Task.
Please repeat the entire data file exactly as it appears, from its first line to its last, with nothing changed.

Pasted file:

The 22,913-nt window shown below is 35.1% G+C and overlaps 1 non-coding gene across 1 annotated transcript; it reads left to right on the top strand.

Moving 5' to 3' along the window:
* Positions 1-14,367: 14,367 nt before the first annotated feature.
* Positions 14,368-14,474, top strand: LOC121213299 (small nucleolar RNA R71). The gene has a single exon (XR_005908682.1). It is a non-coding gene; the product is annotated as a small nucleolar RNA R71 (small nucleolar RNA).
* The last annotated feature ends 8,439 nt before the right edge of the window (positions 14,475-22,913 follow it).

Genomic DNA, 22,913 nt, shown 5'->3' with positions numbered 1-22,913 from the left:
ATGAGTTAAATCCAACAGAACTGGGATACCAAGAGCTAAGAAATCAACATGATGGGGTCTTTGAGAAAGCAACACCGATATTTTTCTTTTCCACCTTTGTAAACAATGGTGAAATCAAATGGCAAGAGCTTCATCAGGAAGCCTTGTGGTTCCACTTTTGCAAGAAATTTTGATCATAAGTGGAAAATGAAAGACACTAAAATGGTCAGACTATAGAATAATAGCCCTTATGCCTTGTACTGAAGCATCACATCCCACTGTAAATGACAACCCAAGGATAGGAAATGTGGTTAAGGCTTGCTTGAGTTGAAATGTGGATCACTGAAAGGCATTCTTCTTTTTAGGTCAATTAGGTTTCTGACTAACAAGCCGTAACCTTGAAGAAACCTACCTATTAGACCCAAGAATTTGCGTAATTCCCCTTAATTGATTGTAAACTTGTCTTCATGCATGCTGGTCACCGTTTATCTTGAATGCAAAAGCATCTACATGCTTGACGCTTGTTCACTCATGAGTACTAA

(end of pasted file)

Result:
The 22,913-nt window shown below is 35.1% G+C and overlaps 1 non-coding gene across 1 annotated transcript; it reads left to right on the top strand.

Moving 5' to 3' along the window:
* Positions 1-14,367: 14,367 nt before the first annotated feature.
* Positions 14,368-14,474, top strand: LOC121213299 (small nucleolar RNA R71). The gene has a single exon (XR_005908682.1). It is a non-coding gene; the product is annotated as a small nucleolar RNA R71 (small nucleolar RNA).
* The last annotated feature ends 8,439 nt before the right edge of the window (positions 14,475-22,913 follow it).

Genomic DNA, 22,913 nt, shown 5'->3' with positions numbered 1-22,913 from the left:
ATGAGTTAAATCCAACAGAACTGGGATACCAAGAGCTAAGAAATCAACATGATGGGGTCTTTGAGAAAGCAACACCGATATTTTTCTTTTCCACCTTTGTAAACAATGGTGAAATCAAATGGCAAGAGCTTCATCAGGAAGCCTTGTGGTTCCACTTTTGCAAGAAATTTTGATCATAAGTGGAAAATGAAAGACACTAAAATGGTCAGACTATAGAATAATAGCCCTTATGCCTTGTACTGAAGCATCACATCCCACTGTAAATGACAACCCAAGGATAGGAAATGTGGTTAAGGCTTGCTTGAGTTGAAATGTGGATCACTGAAAGGCATTCTTCTTTTTAGGTCAATTAGGTTTCTGACTAACAAGCCGTAACCTTGAAGAAACCTACCTATTAGACCCAAGAATTTGCGTAATTCCCCTTAATTGATTGTAAACTTGTCTTCATGCATGCTGGTCACCGTTTATCTTGAATGCAAAAGCATCTACATGCTTGACGCTTGTTCACTCATGAGTACTAA